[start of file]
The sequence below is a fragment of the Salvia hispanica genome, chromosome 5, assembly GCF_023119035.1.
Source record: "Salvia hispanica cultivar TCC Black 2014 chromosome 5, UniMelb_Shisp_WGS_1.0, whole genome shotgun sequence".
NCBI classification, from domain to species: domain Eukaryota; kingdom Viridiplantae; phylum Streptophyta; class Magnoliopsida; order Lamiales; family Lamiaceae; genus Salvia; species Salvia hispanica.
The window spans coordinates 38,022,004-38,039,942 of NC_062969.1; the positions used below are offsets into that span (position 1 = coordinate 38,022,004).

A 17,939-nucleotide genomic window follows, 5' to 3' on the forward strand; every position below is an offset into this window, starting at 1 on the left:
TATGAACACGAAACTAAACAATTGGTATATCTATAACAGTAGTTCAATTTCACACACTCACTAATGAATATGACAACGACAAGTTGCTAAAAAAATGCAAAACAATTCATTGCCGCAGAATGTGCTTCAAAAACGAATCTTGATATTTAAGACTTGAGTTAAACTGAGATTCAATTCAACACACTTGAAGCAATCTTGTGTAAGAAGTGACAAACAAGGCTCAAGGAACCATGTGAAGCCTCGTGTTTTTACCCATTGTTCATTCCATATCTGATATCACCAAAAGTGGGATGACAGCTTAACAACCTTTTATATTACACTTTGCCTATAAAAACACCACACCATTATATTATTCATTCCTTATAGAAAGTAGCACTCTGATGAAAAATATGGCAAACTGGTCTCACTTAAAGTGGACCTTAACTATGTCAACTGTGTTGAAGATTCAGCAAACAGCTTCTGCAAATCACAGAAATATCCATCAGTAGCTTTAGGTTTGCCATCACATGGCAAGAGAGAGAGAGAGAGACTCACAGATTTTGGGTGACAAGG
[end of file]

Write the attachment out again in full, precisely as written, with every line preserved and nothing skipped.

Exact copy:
The sequence below is a fragment of the Salvia hispanica genome, chromosome 5, assembly GCF_023119035.1.
Source record: "Salvia hispanica cultivar TCC Black 2014 chromosome 5, UniMelb_Shisp_WGS_1.0, whole genome shotgun sequence".
NCBI classification, from domain to species: domain Eukaryota; kingdom Viridiplantae; phylum Streptophyta; class Magnoliopsida; order Lamiales; family Lamiaceae; genus Salvia; species Salvia hispanica.
The window spans coordinates 38,022,004-38,039,942 of NC_062969.1; the positions used below are offsets into that span (position 1 = coordinate 38,022,004).

A 17,939-nucleotide genomic window follows, 5' to 3' on the forward strand; every position below is an offset into this window, starting at 1 on the left:
TATGAACACGAAACTAAACAATTGGTATATCTATAACAGTAGTTCAATTTCACACACTCACTAATGAATATGACAACGACAAGTTGCTAAAAAAATGCAAAACAATTCATTGCCGCAGAATGTGCTTCAAAAACGAATCTTGATATTTAAGACTTGAGTTAAACTGAGATTCAATTCAACACACTTGAAGCAATCTTGTGTAAGAAGTGACAAACAAGGCTCAAGGAACCATGTGAAGCCTCGTGTTTTTACCCATTGTTCATTCCATATCTGATATCACCAAAAGTGGGATGACAGCTTAACAACCTTTTATATTACACTTTGCCTATAAAAACACCACACCATTATATTATTCATTCCTTATAGAAAGTAGCACTCTGATGAAAAATATGGCAAACTGGTCTCACTTAAAGTGGACCTTAACTATGTCAACTGTGTTGAAGATTCAGCAAACAGCTTCTGCAAATCACAGAAATATCCATCAGTAGCTTTAGGTTTGCCATCACATGGCAAGAGAGAGAGAGAGAGACTCACAGATTTTGGGTGACAAGG